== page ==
The contrast between the recent above-average rainfall in southern England and the abnormal heatwave in southern Australia could hardly be more vivid. While the former is dampening spirits, the latter – coupled with prolonged drought – is igniting devastating wildfires on an unprecedented scale. It is perhaps easy to disconnect the two events by distance but in a relatively short space of time it is quite feasible that the situation could reverse, with the UK experiencing drought and area fires over the coming summer – hopefully, not on the same scale. In fact, the UK suffered 135 wildfires up to the end of June 2019, the highest number on record.
2019 has witnessed catastrophic wildfires occurring around the globe. From Sweden and Siberia to Brazil and California. President Macron of France has said that ‘our house is burning’. (22 August)
As the world’s climate warms, and land-based water resources shrink, many areas are susceptible to damaging wildfires. Such fires affect all income types equally, and are no respecters of property or infrastructures. The likes of the Ronald Reagan and Getty Museums in California were at one time under threat of being consumed, while the Sydney landmarks in Australia is shrouded in smoke as bush fires encroach. Towns and cities are not exempt; witness the major wildfire at Fort McMurray in Canada in 2016.
The damage is not confined to the flames. Combustion of forests and moorland releases vast amounts of carbon. Globally, forest fires produce as much as a quarter of carbon emissions every year. Besides the direct deaths from fires, it has been calculated that between 260,000 and 600,000 people die from smoke from wildfires because of respiratory problems. The sooty particles from fires can also travel vast distances: the snowfields of New Zealand have turned brown from the soot carried afar from the Australian bush fires, increasing the glacial melting. Drinking water can also be contaminated, as happened in Colorado after a single wildfire in 2002.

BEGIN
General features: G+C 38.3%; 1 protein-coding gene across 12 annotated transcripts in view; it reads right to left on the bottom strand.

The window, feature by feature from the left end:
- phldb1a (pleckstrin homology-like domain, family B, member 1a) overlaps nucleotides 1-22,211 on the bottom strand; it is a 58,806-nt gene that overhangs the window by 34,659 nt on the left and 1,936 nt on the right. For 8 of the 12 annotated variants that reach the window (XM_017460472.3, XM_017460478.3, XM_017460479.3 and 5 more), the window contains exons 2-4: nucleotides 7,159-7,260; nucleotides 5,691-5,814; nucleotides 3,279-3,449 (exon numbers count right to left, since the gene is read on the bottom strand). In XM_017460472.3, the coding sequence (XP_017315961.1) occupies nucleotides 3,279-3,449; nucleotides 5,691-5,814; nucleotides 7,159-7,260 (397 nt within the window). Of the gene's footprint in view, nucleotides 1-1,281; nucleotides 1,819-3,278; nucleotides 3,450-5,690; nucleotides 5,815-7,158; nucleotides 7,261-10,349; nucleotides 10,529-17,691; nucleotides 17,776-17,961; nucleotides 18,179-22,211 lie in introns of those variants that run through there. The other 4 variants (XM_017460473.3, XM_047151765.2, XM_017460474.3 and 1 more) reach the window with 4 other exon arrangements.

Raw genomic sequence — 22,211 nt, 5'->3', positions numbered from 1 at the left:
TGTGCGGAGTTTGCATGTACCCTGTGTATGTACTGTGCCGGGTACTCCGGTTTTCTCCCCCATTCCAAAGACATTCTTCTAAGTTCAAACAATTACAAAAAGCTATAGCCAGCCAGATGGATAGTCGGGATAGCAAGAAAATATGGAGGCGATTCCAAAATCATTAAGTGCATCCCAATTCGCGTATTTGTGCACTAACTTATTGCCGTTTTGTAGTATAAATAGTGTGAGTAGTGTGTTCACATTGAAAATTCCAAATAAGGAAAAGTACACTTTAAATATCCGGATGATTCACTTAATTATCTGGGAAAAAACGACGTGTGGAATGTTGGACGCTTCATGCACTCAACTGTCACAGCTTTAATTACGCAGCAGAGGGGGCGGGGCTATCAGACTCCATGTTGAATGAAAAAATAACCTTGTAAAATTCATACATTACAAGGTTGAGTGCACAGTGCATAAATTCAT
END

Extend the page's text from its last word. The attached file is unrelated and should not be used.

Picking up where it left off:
Coping with the inferno
Resisting the onslaught of massive wildfires – beyond tackling climate change – is a real challenge for countries and communities. Besides waiting for rains, fire-fighting is the obvious and immediate answer but requires large numbers of full-time and volunteer firefighters who have to work for days or weeks at a time, as well as specialist aircraft and equipment. This all needs to be resourced, prepared, trained and available. In fire-prone areas, such preparation is all about being resilient.
According to Allianz and the Insurance Information Institute, business owners can increase their resilience to wildfires by taking the following steps to safeguard employees and property:
• Establish and maintain a five-foot ‘no-burn zone’ around every business property so that nothing can ignite. Defensible space provides crucial protection against wildfire. (Even this may be insufficient for a fast-moving fire with embers blowing ahead of the main fires for miles and igniting other areas at a distance.)
• Clear brush and relocate flammable materials away from combustible construction materials.
• Consider the application of fire-fighting foam (both pre-treatment and suppression) around business property or on combustible building materials. Utilise wildfire-resistant building materials.
• Develop an employee safety plan in the event of a wildfire.
• Have a business continuity plan in place.
Business owners should also discuss with their insurance providers the following key points as it pertains to wildfires:
• Their current policy coverage (what it does and does not cover).
• The various types of coverage available to protect their business and business interruption.
• Mitigation solutions and fire-protection services.
• Precautionary measures that can be taken today to prevent loss tomorrow.